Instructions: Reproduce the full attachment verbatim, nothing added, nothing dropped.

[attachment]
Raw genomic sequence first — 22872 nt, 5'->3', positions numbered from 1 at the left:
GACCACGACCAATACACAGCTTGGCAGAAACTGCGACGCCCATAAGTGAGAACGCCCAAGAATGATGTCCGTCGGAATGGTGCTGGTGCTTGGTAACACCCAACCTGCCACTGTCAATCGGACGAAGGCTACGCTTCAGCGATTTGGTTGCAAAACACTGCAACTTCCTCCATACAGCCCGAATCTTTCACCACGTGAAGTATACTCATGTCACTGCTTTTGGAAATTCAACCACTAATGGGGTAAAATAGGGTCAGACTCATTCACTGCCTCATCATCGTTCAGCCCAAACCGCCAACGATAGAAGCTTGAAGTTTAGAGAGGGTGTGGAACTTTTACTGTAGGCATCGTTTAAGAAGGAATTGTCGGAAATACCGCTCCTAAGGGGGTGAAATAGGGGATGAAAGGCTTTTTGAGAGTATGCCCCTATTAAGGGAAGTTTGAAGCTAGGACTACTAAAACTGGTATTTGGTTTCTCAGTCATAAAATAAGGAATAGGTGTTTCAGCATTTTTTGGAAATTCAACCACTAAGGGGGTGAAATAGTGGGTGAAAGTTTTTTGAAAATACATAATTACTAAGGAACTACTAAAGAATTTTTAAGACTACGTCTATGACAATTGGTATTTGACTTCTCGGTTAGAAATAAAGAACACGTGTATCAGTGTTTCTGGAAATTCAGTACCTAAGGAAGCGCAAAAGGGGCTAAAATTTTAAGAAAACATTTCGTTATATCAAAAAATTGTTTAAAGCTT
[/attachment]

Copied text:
Raw genomic sequence first — 22872 nt, 5'->3', positions numbered from 1 at the left:
GACCACGACCAATACACAGCTTGGCAGAAACTGCGACGCCCATAAGTGAGAACGCCCAAGAATGATGTCCGTCGGAATGGTGCTGGTGCTTGGTAACACCCAACCTGCCACTGTCAATCGGACGAAGGCTACGCTTCAGCGATTTGGTTGCAAAACACTGCAACTTCCTCCATACAGCCCGAATCTTTCACCACGTGAAGTATACTCATGTCACTGCTTTTGGAAATTCAACCACTAATGGGGTAAAATAGGGTCAGACTCATTCACTGCCTCATCATCGTTCAGCCCAAACCGCCAACGATAGAAGCTTGAAGTTTAGAGAGGGTGTGGAACTTTTACTGTAGGCATCGTTTAAGAAGGAATTGTCGGAAATACCGCTCCTAAGGGGGTGAAATAGGGGATGAAAGGCTTTTTGAGAGTATGCCCCTATTAAGGGAAGTTTGAAGCTAGGACTACTAAAACTGGTATTTGGTTTCTCAGTCATAAAATAAGGAATAGGTGTTTCAGCATTTTTTGGAAATTCAACCACTAAGGGGGTGAAATAGTGGGTGAAAGTTTTTTGAAAATACATAATTACTAAGGAACTACTAAAGAATTTTTAAGACTACGTCTATGACAATTGGTATTTGACTTCTCGGTTAGAAATAAAGAACACGTGTATCAGTGTTTCTGGAAATTCAGTACCTAAGGAAGCGCAAAAGGGGCTAAAATTTTAAGAAAACATTTCGTTATATCAAAAAATTGTTTAAAGCTT